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What Data Do You Need for Broadband Planning?

Data collection and data analysis can be a little overwhelming for communities and organizations that are engaged in all sorts of Community Economic Development Planning, including community broadband planning. The goal of this article is to share some of the public resources that are available to you.

The resources listed in this article are not exhaustive – there are a lot of available sources of data. Contact your local support organization – Extension, Regional Economic Development Organization, Regional Planning Commissions to help answer questions and as you move forward in collecting and analyzing this data as part of your planning processes.

This article covers three primary categories of data.

  • Broadband availability
  • Covered Populations (digital equity)
  • Community, economic, and workforce development

Broadband Availability Data

Federal Communications Commission National Broadband Map

  • Summarizes coverage by  States, Counties, Congressional Districts, Census Places, Tribal Areas and Metro Areas (Does not include Towns, School Districts or other geographies that may be involved in broadband planning);​
  • Allows users to check (and challenge) availability at an address;​
  • Ability to filter access by speed, technology and year;​
  • Summarizes and visualizes data using the H3 Hexagonal Grid System – Great for indexing and spatial analysis; However, visualizations suffer from the Modifiable Areal Unit Problem (Scale Dependent);
map of United States showing broadband coverage areas in shades of blue

Wisconsin Broadband Planning Map (Beta) Wisconsin Broadband Office, Public Service Commission of Wisconsin 

  • Similar to the national broadband map, depicts access using the Federal Communications Commission’s (FCC) Broadband Data Collection; ​
  • In addition to H3 Hexagons, visualizes connectivity summaries by standard geographies;​
  • Depicts areas where broadband expansion funding has already been committed;​
  • Includes summary map layers from internet speed tests;​
  • Additional information on individual provider service areas;​
  • Allows maps to be exported/printed;​
  • Many other resources are available through the PSC Broadband Office.​
A screenshot of the Wisconsin Broadband Planning Map showing a small town in Wisconsin

Digital Equity Act – Covered Populations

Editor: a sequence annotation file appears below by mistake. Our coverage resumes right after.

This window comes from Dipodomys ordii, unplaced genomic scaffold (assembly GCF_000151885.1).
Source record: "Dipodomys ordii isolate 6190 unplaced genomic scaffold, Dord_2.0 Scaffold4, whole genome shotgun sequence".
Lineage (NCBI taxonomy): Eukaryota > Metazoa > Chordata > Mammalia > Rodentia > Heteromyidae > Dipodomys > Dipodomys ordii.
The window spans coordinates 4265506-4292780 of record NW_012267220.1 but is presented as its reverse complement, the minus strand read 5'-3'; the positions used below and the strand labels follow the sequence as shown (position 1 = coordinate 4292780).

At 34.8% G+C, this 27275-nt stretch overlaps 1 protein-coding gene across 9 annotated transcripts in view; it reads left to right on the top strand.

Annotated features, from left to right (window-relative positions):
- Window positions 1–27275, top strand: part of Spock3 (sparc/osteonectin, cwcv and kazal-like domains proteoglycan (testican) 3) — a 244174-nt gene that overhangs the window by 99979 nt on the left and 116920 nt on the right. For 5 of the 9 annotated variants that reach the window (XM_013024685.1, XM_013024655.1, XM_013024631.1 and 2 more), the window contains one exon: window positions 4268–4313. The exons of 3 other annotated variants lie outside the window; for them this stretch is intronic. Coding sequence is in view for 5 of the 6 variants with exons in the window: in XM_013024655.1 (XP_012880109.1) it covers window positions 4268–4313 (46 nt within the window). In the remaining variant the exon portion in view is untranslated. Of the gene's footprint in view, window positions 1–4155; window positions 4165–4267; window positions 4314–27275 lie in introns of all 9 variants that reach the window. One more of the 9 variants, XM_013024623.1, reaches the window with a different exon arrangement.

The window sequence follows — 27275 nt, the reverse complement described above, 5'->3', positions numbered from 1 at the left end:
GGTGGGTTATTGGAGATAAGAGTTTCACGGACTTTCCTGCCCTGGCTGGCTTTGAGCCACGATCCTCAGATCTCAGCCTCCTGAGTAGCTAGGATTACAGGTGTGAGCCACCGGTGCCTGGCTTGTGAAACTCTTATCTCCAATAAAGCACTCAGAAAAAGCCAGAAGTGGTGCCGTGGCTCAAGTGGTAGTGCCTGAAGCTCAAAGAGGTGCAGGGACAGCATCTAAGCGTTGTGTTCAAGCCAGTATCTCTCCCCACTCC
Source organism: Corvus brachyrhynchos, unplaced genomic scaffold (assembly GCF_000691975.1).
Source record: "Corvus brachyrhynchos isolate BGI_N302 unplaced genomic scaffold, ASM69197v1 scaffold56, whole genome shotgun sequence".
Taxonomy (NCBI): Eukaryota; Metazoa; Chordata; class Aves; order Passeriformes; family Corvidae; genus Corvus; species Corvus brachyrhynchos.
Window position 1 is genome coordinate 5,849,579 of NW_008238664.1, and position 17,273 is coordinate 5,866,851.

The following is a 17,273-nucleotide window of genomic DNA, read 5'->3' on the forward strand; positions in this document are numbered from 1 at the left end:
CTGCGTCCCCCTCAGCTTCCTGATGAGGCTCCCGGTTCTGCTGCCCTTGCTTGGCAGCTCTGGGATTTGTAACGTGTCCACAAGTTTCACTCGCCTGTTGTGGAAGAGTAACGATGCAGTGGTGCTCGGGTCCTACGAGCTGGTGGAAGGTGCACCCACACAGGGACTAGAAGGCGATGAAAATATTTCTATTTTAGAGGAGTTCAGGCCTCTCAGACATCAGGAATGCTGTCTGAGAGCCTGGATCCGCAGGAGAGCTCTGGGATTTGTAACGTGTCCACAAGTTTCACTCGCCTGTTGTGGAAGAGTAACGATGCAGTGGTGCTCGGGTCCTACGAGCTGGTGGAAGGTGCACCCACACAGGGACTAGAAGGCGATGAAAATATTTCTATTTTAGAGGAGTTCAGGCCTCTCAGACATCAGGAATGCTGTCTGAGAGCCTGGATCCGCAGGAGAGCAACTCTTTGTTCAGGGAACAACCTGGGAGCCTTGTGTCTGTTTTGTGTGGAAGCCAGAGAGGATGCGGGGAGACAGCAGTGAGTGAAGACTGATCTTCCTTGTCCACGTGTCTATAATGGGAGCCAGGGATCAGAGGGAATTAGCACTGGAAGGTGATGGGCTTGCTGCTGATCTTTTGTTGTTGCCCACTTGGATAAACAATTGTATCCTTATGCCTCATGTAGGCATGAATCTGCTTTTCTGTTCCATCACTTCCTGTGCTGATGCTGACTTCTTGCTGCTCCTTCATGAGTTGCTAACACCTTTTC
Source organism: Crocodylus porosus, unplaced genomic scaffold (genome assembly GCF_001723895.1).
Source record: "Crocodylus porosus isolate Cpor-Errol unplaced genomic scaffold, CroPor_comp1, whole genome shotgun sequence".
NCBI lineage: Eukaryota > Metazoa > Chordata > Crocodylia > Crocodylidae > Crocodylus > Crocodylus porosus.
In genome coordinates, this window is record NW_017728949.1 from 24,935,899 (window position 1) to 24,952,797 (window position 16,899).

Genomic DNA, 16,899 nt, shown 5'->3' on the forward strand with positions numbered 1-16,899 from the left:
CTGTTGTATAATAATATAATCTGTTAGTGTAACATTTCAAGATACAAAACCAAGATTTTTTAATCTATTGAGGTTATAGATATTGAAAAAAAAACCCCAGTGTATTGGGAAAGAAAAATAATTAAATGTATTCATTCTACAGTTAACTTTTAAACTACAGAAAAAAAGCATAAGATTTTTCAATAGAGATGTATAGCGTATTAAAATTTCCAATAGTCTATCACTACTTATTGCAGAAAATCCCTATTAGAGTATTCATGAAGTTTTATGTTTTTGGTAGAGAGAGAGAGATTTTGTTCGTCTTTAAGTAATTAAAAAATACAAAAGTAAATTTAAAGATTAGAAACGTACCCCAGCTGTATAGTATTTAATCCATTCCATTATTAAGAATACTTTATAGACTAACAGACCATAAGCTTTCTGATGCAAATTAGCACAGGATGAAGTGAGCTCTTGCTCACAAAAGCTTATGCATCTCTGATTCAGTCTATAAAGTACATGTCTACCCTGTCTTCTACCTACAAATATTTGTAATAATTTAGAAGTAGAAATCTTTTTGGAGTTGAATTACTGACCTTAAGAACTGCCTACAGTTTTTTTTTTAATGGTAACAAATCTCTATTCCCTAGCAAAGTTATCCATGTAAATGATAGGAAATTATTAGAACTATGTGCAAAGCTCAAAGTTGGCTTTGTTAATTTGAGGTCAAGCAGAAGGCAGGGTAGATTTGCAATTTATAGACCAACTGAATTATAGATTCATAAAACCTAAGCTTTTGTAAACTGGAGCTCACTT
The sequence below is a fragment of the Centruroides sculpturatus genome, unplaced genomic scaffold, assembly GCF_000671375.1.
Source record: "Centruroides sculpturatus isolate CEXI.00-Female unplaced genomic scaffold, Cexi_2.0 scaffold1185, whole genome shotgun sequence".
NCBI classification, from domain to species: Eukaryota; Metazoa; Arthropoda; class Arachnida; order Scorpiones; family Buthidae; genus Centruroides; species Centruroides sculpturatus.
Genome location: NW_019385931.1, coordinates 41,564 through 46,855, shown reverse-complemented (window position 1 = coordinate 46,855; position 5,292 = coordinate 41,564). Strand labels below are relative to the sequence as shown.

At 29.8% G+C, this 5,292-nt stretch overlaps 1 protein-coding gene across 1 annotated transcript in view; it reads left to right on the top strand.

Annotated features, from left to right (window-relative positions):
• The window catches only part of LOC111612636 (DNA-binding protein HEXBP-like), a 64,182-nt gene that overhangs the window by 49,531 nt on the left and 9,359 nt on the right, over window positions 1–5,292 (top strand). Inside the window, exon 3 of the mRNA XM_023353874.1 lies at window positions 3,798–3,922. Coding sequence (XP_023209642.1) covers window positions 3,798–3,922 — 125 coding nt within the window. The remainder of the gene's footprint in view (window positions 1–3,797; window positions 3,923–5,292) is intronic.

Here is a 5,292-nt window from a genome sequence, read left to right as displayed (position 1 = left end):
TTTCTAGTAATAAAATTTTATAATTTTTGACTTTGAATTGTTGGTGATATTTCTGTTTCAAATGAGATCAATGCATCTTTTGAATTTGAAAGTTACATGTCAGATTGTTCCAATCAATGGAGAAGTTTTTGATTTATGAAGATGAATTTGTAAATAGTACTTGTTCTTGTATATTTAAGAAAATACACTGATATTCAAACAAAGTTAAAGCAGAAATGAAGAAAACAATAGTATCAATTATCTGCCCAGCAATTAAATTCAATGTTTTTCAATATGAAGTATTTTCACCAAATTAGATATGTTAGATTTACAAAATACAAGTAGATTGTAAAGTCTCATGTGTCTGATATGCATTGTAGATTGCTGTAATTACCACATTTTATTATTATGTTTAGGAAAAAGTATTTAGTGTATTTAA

Covered Populations, as defined by the Digital Equity Act of 2021, have historically experienced lower rates of computer and internet use. ​

The covered populations named in the legislation include:

  • Households with incomes below 150% of the federal poverty level;​
  • Aging individuals, 60 years of age or older;​
  • Incarcerated individuals except those in Federal correctional facilities;​
  • Veterans;
  • Individuals with disabilities;​
  • Individuals with a language barrier, including English learners and those with low levels of literacy;​
  • Members of racial or ethnic minority groups;​
  • Individuals who primarily reside in a rural area;​

Covered Population Data from the Census Bureau and NTIA

Map of Wisconsin from the Digital Equity Act Population Viewer showing Wisconsin Counties in varied levels of blue depending on their access to computers or broadband

Covered Population Data from American Community Survey (ACS) and Decennial Census

  • Data on population and housing characteristics;​
  • Available by different geographic levels (county, place, census tract, school districts, etc.);​
  • Decennial Census Data and 1-Year and 5-Year Estimates through the ACS;​
  • ACS Estimates include margins of error;​
  • APIs are available for data extraction;​
  • Census Academy has many training resources.
Map of United States made up of people graphics in various shades of blue with 'Census 2020' label over the center of the US

Data Sources by Covered Population

Data Sources by Covered Population

Covered PopulationSources of Data​ – American Community Survey and Census Data can be accessed at
Households and individuals below poverty levelAmerican Community Survey Table S1701 – Poverty Status in the Last 12 Months;

Small Area Income and Poverty Estimates (SAIPE) Program;​
Aging individualsAmerican Community Survey Table S0101 – Age and Sex;

2020 Decennial Census Table DP1 – General Demographic Characteristics;
Incarcerated individualsAmerican Community Survey Table S2603 – Characteristics of the Group Quarters Population by Group Quarters Type;

2020 Decennial Census Table P18 – Group Quarters Population by Sex By Age by Major Group Quarters Type

Wisconsin Department of Corrections

Federal Bureau of Prisons
VeteransAmerican Community Survey Table S2101 – Veteran Status;
Individuals with DisabilitiesAmerican Community Survey Table S1810 – Disability Characteristics;

Wisconsin Aging and Disability Resource Centers
Individuals with a language barrier, including English learners and those with low levels of literacy;American Community Survey Table S1601 – Language Spoken At Home